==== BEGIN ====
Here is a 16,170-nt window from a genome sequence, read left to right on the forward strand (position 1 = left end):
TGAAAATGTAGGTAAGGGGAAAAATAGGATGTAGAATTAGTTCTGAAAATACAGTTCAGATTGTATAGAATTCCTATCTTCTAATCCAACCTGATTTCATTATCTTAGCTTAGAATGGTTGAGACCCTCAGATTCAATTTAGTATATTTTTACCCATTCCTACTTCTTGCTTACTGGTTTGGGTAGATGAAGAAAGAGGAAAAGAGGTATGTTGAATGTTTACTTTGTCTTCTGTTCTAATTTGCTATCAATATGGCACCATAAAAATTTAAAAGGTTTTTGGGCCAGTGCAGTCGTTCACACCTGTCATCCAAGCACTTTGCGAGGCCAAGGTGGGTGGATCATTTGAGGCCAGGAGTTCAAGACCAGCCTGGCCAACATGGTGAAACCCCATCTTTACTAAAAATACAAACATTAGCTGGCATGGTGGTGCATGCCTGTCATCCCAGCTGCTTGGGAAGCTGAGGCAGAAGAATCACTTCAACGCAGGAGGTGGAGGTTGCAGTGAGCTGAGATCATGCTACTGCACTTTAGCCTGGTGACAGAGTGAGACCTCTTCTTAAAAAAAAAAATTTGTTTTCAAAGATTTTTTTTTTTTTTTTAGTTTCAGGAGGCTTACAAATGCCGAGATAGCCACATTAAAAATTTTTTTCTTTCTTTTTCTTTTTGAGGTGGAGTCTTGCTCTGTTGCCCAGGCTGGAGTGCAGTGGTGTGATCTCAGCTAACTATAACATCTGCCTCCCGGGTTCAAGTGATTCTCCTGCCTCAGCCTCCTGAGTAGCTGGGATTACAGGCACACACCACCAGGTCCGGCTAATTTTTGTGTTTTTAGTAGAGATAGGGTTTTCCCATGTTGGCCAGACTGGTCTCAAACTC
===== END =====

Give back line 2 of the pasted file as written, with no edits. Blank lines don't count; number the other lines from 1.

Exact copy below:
TGAAAATGTAGGTAAGGGGAAAAATAGGATGTAGAATTAGTTCTGAAAATACAGTTCAGATTGTATAGAATTCCTATCTTCTAATCCAACCTGATTTCATTATCTTAGCTTAGAATGGTTGAGACCCTCAGATTCAATTTAGTATATTTTTACCCATTCCTACTTCTTGCTTACTGGTTTGGGTAGATGAAGAAAGAGGAAAAGAGGTATGTTGAATGTTTACTTTGTCTTCTGTTCTAATTTGCTATCAATATGGCACCATAAAAATTTAAAAGGTTTTTGGGCCAGTGCAGTCGTTCACACCTGTCATCCAAGCACTTTGCGAGGCCAAGGTGGGTGGATCATTTGAGGCCAGGAGTTCAAGACCAGCCTGGCCAACATGGTGAAACCCCATCTTTACTAAAAATACAAACATTAGCTGGCATGGTGGTGCATGCCTGTCATCCCAGCTGCTTGGGAAGCTGAGGCAGAAGAATCACTTCAACGCAGGAGGTGGAGGTTGCAGTGAGCTGAGATCATGCTACTGCACTTTAGCCTGGTGACAGAGTGAGACCTCTTCTTAAAAAAAAAAATTTGTTTTCAAAGATTTTTTTTTTTTTTTTAGTTTCAGGAGGCTTACAAATGCCGAGATAGCCACATTAAAAATTTTTTTCTTTCTTTTTCTTTTTGAGGTGGAGTCTTGCTCTGTTGCCCAGGCTGGAGTGCAGTGGTGTGATCTCAGCTAACTATAACATCTGCCTCCCGGGTTCAAGTGATTCTCCTGCCTCAGCCTCCTGAGTAGCTGGGATTACAGGCACACACCACCAGGTCCGGCTAATTTTTGTGTTTTTAGTAGAGATAGGGTTTTCCCATGTTGGCCAGACTGGTCTCAAACTC